Viking Age Ribe was surrounded at some point in time by considerable defences consisting of an earthen rampart and a c. 20 m wide, shallow moat. The earthworks extended over more than half a kilometer, representing one of the most formidable defensive structures known from the Viking Age in Scandinavia. As a major building work and a physical demarcation of the urban area, the rampart has been a pivotal point in discussions of the evolution of Scandinavia’s earliest town. The possible presence of major defences contemporary with the early trading-port would be the earliest recorded case of a town wall in Scandinavia, and a major challenge to the general view of early Ribe as open, rather weakly institutionalized community. However, the dating of the moat was based on object finds, individual stratigraphic relationships, and could not be pinned down more closely within a period from c. AD 850-1000.
The Ribe Rosenallé Excavation project has targeted the moat, aiming to establish the chronology of the structures more exactly. For the first time, a wide stretch of the rampart was uncovered, enabling us to study the lay-out of the moat, and to establish that no major wooden constructions had formed part of the moat or rampart. A consequent stratigraphic excavation procedure allowed us to obtain an un-mixed artefact collection from the fill of the moat, comprising several coins and other well-dated artefacts, which make it clear that the moat was filled in by the mid-eleventh century at latest.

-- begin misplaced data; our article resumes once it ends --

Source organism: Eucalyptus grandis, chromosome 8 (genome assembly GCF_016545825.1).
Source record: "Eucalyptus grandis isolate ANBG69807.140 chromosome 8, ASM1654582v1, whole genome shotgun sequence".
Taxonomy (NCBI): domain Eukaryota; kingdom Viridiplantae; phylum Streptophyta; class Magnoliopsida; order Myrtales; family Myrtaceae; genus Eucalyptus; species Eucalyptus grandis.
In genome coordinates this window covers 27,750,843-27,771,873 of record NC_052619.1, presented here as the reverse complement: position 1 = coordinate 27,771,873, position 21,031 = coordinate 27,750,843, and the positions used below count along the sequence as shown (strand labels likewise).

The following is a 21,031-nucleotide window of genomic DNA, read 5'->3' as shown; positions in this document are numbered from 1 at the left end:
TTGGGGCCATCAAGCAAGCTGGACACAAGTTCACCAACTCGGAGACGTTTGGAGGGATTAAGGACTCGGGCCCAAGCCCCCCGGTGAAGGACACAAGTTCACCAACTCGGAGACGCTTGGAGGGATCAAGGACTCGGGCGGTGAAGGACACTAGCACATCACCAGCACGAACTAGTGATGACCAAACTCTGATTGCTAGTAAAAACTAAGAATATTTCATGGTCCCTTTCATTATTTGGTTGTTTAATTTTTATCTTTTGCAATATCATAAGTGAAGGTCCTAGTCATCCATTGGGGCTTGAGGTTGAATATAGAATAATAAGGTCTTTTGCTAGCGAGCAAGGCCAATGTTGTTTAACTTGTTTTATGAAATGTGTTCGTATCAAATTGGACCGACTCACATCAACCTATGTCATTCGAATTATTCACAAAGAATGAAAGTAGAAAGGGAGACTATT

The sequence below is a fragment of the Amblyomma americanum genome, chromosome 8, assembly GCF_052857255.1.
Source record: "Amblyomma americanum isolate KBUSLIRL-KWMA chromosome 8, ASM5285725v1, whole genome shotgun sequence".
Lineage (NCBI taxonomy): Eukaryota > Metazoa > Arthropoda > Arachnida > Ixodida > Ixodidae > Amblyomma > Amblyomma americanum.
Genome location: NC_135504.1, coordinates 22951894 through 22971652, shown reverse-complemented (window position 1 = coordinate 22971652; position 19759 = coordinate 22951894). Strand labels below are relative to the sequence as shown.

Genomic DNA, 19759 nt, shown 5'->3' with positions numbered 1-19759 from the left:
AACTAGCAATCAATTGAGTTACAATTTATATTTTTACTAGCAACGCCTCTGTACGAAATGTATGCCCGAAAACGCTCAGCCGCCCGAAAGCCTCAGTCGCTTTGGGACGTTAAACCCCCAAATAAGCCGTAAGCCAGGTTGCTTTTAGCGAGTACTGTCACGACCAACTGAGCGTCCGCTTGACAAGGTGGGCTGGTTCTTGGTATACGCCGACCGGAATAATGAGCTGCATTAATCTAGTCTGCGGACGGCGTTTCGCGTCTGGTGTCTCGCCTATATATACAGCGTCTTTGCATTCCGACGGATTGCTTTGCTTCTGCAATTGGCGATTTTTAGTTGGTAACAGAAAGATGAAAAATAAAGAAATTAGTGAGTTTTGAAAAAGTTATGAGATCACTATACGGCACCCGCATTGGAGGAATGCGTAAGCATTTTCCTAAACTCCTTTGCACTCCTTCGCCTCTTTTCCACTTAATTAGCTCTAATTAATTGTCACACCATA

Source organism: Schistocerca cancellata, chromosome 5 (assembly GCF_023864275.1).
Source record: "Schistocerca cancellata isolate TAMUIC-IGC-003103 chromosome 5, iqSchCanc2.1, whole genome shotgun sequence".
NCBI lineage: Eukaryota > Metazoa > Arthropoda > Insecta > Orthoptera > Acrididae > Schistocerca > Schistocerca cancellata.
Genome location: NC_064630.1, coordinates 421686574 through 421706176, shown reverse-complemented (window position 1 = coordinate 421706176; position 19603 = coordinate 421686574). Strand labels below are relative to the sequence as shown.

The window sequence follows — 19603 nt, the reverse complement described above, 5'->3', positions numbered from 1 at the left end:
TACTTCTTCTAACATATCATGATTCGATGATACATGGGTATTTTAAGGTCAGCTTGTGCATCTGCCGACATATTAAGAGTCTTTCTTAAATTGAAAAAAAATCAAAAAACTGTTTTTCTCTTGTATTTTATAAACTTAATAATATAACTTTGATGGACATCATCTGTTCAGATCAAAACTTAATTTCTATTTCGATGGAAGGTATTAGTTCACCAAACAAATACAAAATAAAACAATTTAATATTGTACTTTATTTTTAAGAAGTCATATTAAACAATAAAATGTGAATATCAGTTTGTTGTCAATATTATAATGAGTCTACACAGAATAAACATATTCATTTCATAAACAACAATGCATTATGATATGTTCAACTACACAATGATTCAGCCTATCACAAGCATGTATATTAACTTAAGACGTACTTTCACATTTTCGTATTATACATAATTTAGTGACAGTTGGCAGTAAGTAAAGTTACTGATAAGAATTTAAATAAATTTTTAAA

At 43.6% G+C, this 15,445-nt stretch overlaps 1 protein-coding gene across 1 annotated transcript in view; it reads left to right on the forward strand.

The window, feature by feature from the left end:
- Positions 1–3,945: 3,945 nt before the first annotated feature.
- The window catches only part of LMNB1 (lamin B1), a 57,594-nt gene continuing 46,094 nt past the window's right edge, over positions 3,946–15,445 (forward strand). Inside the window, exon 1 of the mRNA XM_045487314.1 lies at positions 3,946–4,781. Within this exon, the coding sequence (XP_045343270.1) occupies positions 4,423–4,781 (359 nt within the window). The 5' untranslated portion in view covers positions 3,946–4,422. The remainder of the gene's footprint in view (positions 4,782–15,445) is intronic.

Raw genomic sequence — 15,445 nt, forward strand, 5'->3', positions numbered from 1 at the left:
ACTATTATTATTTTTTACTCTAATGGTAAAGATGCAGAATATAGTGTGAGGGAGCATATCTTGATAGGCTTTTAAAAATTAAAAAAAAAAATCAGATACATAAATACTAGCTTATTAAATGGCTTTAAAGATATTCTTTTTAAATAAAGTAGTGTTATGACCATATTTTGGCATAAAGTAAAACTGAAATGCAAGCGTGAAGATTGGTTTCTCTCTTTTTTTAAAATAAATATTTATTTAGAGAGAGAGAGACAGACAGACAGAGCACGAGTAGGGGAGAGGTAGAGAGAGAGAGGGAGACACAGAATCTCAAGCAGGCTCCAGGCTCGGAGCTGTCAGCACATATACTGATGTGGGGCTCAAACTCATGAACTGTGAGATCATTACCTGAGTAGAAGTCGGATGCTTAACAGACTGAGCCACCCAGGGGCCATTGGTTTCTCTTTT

In order to date the construction of the moat, other methods were required. With the collaboration of UrbNet’s Geoarchaeological team samples were obtained from a thin layer of humic soil in the moat bottom, the remains of a short-lived vegetation cover. Using a method developed by the AMS dating Centre of Aarhus University, organic matter of the buried former soil surface was submitted to acid-alkali-acid fractionation of soil organic matter (SOM), and subsequent 14C AMSdating. The results were analyzed together with those of conventional 14C-dates on charred seeds and twigs from the floor of the moat and subjected to Bayesian statistical modelling.
The results have major and surprising implications for the re-construction of early urban history in the North. It is clearly demonstrated that the major defences were not constructed in the ninth century, when Ribe was first active as a trading port, but only appeared in the tenth, at a time when few other features have been identified, and the town is commonly assumed to have been partly deserted. The rampart now marks a major phase of activity, which was previously practically unknown, and can be associated with a decisive new turn in the urban development. The context and implications of these new realizations are a major goal for continuing fieldwork to elucidate.